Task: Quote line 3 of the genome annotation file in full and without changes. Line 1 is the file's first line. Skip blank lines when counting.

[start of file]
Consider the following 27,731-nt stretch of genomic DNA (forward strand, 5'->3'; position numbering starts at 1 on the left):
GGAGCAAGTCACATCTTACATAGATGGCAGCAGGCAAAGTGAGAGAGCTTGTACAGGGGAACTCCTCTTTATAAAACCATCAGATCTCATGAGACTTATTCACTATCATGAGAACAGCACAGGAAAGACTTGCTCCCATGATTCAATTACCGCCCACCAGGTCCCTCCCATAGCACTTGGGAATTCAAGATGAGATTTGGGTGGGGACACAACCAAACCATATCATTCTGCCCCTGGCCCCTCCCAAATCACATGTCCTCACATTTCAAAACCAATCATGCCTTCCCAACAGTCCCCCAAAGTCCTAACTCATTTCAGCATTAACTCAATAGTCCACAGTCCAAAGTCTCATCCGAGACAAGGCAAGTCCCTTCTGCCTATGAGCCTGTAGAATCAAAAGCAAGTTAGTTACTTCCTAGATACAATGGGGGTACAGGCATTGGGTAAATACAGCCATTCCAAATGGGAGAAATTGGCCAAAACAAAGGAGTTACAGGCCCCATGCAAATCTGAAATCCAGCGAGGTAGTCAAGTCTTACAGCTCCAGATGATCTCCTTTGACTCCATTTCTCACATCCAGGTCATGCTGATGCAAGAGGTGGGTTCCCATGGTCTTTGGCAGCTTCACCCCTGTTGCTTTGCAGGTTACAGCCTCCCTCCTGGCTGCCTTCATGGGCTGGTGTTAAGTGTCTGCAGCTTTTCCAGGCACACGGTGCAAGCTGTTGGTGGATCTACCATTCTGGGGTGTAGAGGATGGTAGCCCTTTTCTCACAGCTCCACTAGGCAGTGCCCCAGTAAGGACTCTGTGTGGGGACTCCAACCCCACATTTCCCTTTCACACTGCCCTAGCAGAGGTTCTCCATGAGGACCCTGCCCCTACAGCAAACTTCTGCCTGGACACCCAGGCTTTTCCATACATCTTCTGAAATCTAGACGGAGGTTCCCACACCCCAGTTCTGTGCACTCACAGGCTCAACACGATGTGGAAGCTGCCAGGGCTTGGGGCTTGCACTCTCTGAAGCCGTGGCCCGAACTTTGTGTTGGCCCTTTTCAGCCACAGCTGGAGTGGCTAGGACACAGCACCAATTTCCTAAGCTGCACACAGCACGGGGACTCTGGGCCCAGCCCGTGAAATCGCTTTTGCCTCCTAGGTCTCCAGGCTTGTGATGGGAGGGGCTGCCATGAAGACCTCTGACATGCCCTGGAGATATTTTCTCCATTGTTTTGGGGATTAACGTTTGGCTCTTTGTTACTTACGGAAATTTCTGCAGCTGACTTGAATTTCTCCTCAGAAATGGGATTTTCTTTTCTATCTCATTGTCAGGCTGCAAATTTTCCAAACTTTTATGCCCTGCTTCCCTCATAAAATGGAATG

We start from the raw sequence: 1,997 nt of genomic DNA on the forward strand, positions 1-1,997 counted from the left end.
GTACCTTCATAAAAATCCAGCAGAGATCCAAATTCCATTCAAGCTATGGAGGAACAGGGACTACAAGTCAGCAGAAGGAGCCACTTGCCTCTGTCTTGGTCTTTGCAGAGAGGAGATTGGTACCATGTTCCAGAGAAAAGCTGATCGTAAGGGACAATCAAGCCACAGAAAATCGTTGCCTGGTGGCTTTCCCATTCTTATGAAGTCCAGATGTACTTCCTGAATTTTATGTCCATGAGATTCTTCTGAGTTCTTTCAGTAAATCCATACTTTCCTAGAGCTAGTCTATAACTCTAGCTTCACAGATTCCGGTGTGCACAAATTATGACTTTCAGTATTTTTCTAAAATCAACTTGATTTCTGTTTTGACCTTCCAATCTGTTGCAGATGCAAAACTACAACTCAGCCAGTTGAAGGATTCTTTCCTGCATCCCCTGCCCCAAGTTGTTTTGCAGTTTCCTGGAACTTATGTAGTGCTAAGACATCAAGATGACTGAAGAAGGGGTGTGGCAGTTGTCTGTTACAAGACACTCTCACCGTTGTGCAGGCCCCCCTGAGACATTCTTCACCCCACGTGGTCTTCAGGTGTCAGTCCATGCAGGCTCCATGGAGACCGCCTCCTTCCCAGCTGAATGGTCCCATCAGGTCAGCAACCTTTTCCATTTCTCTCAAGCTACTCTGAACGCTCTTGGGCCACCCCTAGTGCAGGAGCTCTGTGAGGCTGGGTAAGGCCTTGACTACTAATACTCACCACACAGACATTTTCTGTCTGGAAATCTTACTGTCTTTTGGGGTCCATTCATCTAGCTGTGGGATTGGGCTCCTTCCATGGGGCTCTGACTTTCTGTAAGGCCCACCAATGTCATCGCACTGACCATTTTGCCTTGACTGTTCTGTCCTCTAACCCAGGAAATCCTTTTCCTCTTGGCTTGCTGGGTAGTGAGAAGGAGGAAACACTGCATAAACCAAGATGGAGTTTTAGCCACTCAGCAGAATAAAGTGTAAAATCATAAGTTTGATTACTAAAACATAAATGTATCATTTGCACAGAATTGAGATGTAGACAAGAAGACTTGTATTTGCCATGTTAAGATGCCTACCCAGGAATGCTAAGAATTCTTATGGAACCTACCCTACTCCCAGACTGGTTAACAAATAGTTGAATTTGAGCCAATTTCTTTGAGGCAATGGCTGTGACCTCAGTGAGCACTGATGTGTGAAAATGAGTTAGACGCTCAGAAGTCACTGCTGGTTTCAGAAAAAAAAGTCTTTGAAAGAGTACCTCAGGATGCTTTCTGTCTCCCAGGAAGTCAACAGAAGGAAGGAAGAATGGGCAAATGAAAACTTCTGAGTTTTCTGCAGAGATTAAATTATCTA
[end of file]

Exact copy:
We start from the raw sequence: 1,997 nt of genomic DNA on the forward strand, positions 1-1,997 counted from the left end.